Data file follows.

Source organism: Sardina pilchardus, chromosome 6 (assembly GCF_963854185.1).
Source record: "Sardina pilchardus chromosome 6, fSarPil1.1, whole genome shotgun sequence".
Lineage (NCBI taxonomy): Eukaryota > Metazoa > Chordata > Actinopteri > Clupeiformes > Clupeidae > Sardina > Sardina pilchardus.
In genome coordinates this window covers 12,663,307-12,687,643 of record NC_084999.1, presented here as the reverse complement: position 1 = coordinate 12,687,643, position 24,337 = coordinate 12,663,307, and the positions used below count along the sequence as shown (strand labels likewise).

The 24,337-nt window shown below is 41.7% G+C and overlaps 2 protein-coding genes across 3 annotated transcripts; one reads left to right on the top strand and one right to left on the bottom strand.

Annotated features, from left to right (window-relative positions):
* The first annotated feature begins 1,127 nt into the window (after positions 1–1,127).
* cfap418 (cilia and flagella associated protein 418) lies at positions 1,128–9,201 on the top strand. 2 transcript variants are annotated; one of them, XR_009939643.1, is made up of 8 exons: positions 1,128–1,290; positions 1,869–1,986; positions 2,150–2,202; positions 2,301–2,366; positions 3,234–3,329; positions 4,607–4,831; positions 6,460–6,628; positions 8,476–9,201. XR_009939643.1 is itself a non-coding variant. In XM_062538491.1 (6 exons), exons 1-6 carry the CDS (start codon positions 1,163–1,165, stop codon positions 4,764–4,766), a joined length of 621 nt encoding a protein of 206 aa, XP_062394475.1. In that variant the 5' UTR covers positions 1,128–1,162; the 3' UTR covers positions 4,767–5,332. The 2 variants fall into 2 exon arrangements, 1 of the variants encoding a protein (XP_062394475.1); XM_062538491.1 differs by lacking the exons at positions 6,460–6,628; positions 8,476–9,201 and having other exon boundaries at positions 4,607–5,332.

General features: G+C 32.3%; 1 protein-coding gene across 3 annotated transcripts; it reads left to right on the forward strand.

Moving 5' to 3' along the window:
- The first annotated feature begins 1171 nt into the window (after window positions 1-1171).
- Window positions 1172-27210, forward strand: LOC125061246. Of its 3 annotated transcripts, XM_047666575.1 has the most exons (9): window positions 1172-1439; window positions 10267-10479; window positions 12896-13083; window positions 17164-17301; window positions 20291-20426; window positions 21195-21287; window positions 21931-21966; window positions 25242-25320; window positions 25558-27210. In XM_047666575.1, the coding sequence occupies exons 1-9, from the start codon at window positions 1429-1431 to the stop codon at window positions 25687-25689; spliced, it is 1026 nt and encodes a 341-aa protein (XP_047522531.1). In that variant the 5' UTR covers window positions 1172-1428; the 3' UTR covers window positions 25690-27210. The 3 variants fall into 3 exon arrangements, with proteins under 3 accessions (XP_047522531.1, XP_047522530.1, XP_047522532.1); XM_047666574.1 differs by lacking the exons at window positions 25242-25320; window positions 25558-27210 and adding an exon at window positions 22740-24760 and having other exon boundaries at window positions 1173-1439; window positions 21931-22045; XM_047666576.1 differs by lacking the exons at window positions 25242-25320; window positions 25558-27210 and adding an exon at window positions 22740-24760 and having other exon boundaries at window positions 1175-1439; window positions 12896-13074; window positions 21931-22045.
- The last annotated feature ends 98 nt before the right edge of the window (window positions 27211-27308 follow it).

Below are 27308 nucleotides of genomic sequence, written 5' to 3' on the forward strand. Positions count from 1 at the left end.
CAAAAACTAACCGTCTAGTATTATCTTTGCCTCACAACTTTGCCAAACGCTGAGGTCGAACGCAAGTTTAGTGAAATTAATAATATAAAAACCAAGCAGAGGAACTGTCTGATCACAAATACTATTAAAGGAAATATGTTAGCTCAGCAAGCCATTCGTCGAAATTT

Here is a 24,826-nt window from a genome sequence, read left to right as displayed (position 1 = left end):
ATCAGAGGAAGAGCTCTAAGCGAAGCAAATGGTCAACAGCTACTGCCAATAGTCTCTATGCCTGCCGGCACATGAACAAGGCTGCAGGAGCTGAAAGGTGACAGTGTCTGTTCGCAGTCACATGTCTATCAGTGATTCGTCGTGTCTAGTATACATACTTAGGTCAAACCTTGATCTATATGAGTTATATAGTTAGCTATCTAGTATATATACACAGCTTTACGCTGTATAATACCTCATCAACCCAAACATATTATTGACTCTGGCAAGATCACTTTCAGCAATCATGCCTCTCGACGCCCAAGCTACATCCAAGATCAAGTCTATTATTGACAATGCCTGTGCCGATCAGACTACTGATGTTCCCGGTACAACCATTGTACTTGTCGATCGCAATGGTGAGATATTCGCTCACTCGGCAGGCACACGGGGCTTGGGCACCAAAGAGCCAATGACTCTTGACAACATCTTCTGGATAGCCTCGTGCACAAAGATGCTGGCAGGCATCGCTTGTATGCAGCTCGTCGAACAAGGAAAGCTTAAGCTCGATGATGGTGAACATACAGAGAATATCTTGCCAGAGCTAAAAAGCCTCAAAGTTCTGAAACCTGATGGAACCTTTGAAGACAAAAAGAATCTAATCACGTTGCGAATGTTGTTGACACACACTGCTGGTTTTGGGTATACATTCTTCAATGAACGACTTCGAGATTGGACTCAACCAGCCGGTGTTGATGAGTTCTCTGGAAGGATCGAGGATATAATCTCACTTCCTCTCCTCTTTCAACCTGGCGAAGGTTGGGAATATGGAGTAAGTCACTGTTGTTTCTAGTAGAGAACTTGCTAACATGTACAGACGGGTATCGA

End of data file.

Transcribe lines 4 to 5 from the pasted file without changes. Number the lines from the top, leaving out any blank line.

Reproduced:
In genome coordinates this window covers 12,663,307-12,687,643 of record NC_084999.1, presented here as the reverse complement: position 1 = coordinate 12,687,643, position 24,337 = coordinate 12,663,307, and the positions used below count along the sequence as shown (strand labels likewise).

The 24,337-nt window shown below is 41.7% G+C and overlaps 2 protein-coding genes across 3 annotated transcripts; one reads left to right on the top strand and one right to left on the bottom strand.